Salt’s value has changed with the industrial revolution, but it still plays a very important role in our individual health. Salt has been used as currency. Roads and cities have been formed because of salt; wars have been fought over it. We’ve been taught that salt isn’t good for us, but the research supporting this conclusion is unsubstantial and faulty. In fact, much literature shows quite the opposite to be true. Our very lives depend on salt. It is needed for the transmission of nerve impulses. It is essential for digestion. Without salt our blood volume reduces which can lead to the shutdown of organs like the heart, brain or kidneys.
When looking at salt from a weight loss perspective it actually creates a unique phenomenon. A deficiency in salt causes our body to respond by increasing insulin levels because insulin helps the kidneys retain more sodium. Higher insulin levels, caused by this low sodium level, suppress the enzyme that allows us to release fat from our stores to use as energy. Without being able to tap into the fat stores, now our bodies need more carbohydrates to use for energy. Pretty soon we start craving sugar because the more refined carbs we eat, the more we crave. Now we are trapped in a cycle where our bodies can’t burn fat and have become addicted to carbs and sugar. This leads to insulin resistance, weight gain and potentially type 2 diabetes. All this time we thought the origin of our struggles was the bad guy “sugar” when in fact the lack of salt in our diet could be the culprit.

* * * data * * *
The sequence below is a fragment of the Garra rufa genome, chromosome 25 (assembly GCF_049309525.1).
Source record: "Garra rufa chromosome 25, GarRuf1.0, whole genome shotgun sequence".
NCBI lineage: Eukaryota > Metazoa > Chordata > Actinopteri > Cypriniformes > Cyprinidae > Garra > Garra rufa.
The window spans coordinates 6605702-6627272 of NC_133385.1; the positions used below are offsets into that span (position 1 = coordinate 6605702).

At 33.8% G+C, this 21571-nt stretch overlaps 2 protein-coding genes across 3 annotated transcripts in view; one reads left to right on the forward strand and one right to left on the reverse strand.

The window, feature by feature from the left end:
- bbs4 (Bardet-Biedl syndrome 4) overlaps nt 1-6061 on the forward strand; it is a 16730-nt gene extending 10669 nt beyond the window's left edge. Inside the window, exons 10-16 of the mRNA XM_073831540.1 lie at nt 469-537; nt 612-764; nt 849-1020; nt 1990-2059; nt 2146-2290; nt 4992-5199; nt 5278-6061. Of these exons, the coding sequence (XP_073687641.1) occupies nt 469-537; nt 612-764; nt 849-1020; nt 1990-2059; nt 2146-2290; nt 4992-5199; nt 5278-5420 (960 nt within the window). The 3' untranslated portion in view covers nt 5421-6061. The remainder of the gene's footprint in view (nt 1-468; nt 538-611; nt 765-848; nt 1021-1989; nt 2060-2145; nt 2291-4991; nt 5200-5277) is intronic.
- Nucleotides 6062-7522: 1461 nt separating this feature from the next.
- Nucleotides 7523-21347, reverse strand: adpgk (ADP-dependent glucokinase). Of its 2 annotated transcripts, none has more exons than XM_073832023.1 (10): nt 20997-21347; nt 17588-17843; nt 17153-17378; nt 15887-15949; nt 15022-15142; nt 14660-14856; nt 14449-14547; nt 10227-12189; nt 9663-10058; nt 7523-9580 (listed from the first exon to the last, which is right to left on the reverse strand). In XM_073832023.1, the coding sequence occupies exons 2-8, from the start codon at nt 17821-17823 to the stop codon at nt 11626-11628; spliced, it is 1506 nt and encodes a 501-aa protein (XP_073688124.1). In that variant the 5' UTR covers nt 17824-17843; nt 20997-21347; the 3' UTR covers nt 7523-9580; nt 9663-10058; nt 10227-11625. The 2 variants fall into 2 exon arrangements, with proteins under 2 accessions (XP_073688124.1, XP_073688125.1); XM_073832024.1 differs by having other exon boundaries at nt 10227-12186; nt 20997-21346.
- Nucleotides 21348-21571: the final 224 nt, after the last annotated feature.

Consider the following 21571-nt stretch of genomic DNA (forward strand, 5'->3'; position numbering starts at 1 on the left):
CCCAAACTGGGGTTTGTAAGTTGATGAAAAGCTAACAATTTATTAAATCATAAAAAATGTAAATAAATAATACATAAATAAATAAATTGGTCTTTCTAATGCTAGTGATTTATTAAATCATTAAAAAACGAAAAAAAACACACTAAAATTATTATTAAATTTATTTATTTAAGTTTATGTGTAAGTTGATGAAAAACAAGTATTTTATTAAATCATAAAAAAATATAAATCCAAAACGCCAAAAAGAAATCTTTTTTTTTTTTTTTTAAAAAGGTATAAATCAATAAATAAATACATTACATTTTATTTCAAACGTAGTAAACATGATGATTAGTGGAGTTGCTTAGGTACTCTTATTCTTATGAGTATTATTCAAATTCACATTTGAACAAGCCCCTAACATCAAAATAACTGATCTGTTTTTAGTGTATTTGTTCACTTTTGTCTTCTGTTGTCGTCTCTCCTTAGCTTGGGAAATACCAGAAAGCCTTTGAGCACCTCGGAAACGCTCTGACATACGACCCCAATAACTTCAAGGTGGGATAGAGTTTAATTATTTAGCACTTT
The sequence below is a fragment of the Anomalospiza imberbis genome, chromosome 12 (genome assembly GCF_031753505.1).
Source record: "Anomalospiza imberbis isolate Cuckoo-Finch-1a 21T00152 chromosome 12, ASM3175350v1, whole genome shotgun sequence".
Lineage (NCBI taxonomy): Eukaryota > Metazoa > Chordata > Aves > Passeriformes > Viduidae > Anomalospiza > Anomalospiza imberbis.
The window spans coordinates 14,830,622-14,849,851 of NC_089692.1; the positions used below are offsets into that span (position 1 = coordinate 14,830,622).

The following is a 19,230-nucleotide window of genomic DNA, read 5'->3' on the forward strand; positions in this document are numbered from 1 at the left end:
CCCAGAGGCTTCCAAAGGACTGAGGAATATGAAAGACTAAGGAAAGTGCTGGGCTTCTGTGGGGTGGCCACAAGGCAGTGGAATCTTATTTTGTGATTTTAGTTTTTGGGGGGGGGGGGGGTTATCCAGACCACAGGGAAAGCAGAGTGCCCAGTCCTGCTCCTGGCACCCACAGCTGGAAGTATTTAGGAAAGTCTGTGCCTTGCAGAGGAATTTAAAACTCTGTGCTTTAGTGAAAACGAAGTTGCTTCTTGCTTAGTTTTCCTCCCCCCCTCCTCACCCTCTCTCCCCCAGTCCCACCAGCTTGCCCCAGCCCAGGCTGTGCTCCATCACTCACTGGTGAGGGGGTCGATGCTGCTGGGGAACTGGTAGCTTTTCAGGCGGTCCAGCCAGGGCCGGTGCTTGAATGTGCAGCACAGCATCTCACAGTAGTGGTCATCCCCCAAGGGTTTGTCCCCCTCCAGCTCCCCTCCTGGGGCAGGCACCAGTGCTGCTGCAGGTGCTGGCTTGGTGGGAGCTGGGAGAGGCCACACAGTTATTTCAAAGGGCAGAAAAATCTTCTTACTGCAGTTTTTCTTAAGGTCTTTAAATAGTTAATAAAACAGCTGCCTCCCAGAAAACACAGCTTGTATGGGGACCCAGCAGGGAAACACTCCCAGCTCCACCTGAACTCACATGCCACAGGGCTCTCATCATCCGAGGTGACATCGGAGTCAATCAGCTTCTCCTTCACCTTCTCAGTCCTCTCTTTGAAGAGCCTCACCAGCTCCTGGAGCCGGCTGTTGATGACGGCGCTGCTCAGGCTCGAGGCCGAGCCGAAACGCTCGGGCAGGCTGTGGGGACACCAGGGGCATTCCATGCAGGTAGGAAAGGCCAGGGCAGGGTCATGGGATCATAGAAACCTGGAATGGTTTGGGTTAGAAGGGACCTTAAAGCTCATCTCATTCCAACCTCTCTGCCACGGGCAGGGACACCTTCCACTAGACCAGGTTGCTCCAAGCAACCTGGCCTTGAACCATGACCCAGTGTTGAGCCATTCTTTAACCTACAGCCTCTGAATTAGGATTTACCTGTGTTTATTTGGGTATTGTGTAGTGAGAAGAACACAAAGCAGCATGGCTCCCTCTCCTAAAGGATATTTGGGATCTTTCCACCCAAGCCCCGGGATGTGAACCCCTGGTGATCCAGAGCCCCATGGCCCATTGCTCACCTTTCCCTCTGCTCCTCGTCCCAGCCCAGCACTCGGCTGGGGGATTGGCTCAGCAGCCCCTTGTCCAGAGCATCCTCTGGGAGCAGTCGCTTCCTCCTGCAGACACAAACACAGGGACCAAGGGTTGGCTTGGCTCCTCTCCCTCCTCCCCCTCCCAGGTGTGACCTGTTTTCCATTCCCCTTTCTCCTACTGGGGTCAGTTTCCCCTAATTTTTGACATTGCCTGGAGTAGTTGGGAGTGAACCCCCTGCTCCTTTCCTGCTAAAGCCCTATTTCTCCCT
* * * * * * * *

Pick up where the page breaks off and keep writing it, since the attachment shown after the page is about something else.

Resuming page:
Lower carb diets (not necessarily Keto, but simply a reduced carb lifestyle) can correct the insulin response and increase our ability to burn fat for energy instead of glucose. But it also very important to understand that this way of eating increases our need for salt because it allows our kidneys to work efficiently (yay!) and release sodium out of the body instead of hang on to it. This is why we see high blood pressure resolve so quickly when changing our diet in this way.
Scientific research suggests that the optimal range for sodium intake is between 1-⅓ and 2-⅔ teaspoons of salt daily. This goes even for people who have hypertension. According to Dr James DiNicolantonio, 55% of people with high blood pressure are immune to salt’s effects on blood pressure. Despite this alarming fact, please check with your doctor before altering your salt intake.
Now, what kind of salt to eat you ask? The best choice seems to be a salt that is minimally processed with no additives.
DiNicolantonio, Dr James, (2017). The Salt Fix, Why the Experts got it all wrong – and how eating more might save your life. Harmony Books